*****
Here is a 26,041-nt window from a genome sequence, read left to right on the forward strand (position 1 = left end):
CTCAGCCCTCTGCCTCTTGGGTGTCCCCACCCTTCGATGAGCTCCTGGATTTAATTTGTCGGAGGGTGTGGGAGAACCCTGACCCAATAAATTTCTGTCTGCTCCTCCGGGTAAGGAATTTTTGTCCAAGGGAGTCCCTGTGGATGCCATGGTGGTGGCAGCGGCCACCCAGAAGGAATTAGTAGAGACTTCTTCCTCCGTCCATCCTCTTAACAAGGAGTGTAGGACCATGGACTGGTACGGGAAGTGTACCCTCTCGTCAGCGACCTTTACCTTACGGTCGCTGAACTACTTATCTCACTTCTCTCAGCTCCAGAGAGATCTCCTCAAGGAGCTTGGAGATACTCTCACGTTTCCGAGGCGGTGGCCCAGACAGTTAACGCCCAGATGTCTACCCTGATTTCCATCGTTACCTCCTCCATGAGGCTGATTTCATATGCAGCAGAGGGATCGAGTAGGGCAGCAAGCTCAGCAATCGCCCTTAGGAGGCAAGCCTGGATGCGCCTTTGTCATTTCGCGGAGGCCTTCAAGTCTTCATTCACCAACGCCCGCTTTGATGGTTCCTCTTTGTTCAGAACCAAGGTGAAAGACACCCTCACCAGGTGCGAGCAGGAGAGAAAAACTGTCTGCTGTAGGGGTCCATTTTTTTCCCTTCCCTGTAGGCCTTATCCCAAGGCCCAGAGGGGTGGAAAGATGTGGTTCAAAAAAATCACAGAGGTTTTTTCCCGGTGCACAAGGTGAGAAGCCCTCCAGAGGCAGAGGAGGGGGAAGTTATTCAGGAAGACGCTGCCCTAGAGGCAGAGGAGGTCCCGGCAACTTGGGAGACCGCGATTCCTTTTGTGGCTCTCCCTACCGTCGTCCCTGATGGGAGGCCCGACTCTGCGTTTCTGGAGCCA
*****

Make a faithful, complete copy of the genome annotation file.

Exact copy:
Here is a 26,041-nt window from a genome sequence, read left to right on the forward strand (position 1 = left end):
CTCAGCCCTCTGCCTCTTGGGTGTCCCCACCCTTCGATGAGCTCCTGGATTTAATTTGTCGGAGGGTGTGGGAGAACCCTGACCCAATAAATTTCTGTCTGCTCCTCCGGGTAAGGAATTTTTGTCCAAGGGAGTCCCTGTGGATGCCATGGTGGTGGCAGCGGCCACCCAGAAGGAATTAGTAGAGACTTCTTCCTCCGTCCATCCTCTTAACAAGGAGTGTAGGACCATGGACTGGTACGGGAAGTGTACCCTCTCGTCAGCGACCTTTACCTTACGGTCGCTGAACTACTTATCTCACTTCTCTCAGCTCCAGAGAGATCTCCTCAAGGAGCTTGGAGATACTCTCACGTTTCCGAGGCGGTGGCCCAGACAGTTAACGCCCAGATGTCTACCCTGATTTCCATCGTTACCTCCTCCATGAGGCTGATTTCATATGCAGCAGAGGGATCGAGTAGGGCAGCAAGCTCAGCAATCGCCCTTAGGAGGCAAGCCTGGATGCGCCTTTGTCATTTCGCGGAGGCCTTCAAGTCTTCATTCACCAACGCCCGCTTTGATGGTTCCTCTTTGTTCAGAACCAAGGTGAAAGACACCCTCACCAGGTGCGAGCAGGAGAGAAAAACTGTCTGCTGTAGGGGTCCATTTTTTTCCCTTCCCTGTAGGCCTTATCCCAAGGCCCAGAGGGGTGGAAAGATGTGGTTCAAAAAAATCACAGAGGTTTTTTCCCGGTGCACAAGGTGAGAAGCCCTCCAGAGGCAGAGGAGGGGGAAGTTATTCAGGAAGACGCTGCCCTAGAGGCAGAGGAGGTCCCGGCAACTTGGGAGACCGCGATTCCTTTTGTGGCTCTCCCTACCGTCGTCCCTGATGGGAGGCCCGACTCTGCGTTTCTGGAGCCA